U.S. Agriculture Secretary Tom Vilsack visited the state this week, lauding the positive impacts President Barack Obama’s proposed American Jobs Act would have on Californians.
“The American Jobs Act provides common-sense steps we can take right now to put more people back to work and put more money in the pockets of working Americans, without adding a dime to the deficit,” Vilsack said to attendees at a business roundtable in Sacramento.
The act, proposed by Obama earlier this month, calls for halving the federal payroll tax for all employers on their first $5 million in wages. The act would result in a tax cut for more than 710,000 California businesses, while a typical California household – earning an income of $56,000 – would receive a tax cut of $1,740.
The unemployment insurance system would be reformed using bipartisan ideas, putting as many as 1 million California laborers back to work, per the administration. Other proposals call for extending unemployment insurance and funding a new job training program for workers in growth industries.
The act would also directly fund 37,500 teaching, police, and firefighting jobs, while creating 51,500 construction jobs by improving highways, modernizing public schools and colleges, refurbishing vacant homes, and constructing new infrastructure.
Some of those construction jobs would come through $4 billion in new high-speed rail funding, an expenditure supported by Thomas J. Umberg, chairman of the High-Speed Rail Authority Board of Directors.
“High-speed rail has a rightful place in any proposal to put Americans to work,” Umberg said. “California’s project is the largest infrastructure project underway in the nation, and it means literally tens of thousands of jobs in a time when we need them the most – construction and operation jobs that cannot be outsourced. While other states may shrink from this challenge, California is ready to put investments to work immediately, strengthening our economy now and for decades to come."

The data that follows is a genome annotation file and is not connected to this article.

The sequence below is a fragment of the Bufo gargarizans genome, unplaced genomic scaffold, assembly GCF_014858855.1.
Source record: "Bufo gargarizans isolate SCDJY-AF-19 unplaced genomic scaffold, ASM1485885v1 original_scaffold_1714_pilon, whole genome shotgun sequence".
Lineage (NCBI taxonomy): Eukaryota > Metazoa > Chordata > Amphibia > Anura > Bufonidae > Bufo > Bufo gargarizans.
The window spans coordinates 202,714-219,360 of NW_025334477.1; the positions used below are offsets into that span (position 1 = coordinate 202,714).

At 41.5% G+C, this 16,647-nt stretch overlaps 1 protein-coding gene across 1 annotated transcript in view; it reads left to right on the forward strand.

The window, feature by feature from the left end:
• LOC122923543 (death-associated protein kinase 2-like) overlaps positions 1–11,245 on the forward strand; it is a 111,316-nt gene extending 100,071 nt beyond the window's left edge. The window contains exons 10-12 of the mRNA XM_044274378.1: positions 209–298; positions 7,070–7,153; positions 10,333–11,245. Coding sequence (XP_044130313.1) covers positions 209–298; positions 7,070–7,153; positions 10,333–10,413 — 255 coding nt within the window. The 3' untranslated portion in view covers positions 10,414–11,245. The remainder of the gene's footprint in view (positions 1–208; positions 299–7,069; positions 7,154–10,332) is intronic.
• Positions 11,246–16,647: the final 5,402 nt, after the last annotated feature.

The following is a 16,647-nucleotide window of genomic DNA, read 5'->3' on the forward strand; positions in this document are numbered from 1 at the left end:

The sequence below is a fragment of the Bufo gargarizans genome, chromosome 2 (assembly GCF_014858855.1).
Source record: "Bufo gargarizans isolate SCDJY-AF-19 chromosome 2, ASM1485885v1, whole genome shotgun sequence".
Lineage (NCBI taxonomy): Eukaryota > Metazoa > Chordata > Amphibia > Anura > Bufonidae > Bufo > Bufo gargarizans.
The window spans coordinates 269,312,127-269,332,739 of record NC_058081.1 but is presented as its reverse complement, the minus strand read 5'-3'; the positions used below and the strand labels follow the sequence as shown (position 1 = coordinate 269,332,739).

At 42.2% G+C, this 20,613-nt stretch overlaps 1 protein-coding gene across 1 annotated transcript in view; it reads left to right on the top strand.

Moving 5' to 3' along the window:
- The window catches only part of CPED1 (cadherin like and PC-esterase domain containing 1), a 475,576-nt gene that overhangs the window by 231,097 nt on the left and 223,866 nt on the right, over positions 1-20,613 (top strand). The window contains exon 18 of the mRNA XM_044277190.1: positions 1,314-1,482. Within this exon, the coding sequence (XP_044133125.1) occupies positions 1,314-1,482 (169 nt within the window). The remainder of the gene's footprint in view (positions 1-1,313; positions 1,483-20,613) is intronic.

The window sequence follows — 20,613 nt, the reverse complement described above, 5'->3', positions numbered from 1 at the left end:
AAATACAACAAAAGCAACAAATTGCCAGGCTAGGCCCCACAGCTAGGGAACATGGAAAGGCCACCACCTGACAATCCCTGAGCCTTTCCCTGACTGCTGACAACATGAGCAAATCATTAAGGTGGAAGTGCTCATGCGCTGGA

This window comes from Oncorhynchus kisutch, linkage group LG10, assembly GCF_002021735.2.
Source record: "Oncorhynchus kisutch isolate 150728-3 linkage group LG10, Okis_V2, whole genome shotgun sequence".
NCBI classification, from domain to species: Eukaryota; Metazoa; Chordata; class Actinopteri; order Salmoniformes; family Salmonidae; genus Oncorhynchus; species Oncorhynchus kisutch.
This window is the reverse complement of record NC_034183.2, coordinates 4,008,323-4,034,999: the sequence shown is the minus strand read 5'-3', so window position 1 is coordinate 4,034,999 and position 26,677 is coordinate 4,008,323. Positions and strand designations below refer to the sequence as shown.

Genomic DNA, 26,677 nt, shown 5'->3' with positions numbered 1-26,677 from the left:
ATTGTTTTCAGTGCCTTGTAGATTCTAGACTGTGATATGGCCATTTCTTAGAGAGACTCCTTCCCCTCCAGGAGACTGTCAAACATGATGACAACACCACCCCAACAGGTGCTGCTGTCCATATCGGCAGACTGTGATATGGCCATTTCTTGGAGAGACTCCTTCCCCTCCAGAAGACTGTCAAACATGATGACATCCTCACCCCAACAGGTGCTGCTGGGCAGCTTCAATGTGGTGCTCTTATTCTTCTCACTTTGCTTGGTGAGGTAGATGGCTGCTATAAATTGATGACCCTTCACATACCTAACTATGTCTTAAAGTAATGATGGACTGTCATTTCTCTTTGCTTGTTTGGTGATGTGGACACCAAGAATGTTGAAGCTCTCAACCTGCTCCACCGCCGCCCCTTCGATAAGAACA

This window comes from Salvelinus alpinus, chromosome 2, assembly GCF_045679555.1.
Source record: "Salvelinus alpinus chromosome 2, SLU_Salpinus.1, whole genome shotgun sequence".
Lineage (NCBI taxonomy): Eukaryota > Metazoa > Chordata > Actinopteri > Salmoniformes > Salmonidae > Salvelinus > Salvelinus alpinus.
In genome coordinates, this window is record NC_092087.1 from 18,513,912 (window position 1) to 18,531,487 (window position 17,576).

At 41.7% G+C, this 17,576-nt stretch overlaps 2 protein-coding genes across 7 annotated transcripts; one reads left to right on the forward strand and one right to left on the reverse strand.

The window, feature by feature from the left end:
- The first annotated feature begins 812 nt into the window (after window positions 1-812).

Funding the $447 billion jobs package remains contentious. Obama’s plan calls for the Joint Committee on Deficit Reduction, established as part of a last-minute deal to raise the debt ceiling and avoid a government shutdown, to find additional savings needed to pay for the act while still meeting its deficit reduction target of $1.5 trillion.
"This proposal would make the already-arduous challenge of finding bipartisan agreement on deficit reduction nearly impossible, removing our options for deficit reduction for a plan that won't reduce the deficit by one penny," said U.S. Rep. Jeb Hensarling (R-Texas), one of the co-chairs of the group and Chairman of the House Republican Conference. "It's not the role of this committee to spend more money we don't have on jobs we don't get."
House Republicans have announced their own, competing jobs plan, “The Plan for America’s Job Creators.” The plan would cut back on excessive regulations, cut taxes for businesses and small business owners, allow for the tax-free repatriation of foreign profits, pass free trade agreements with Columbia, Panama and South Korea, and prevent government spending.
The warring jobs plans have led to a congressional stalemate, with both measures awaiting further action.
“It is inexcusable that Democrats in the Senate have blocked action on almost every one of these measures,” Hensarling said. “House Republicans can’t restore confidence in the economy by ourselves – it’s time for the president and his party to put results before politics. Working together, Washington can seize this opportunity to bring jobs, hope and opportunity back to the American people.”
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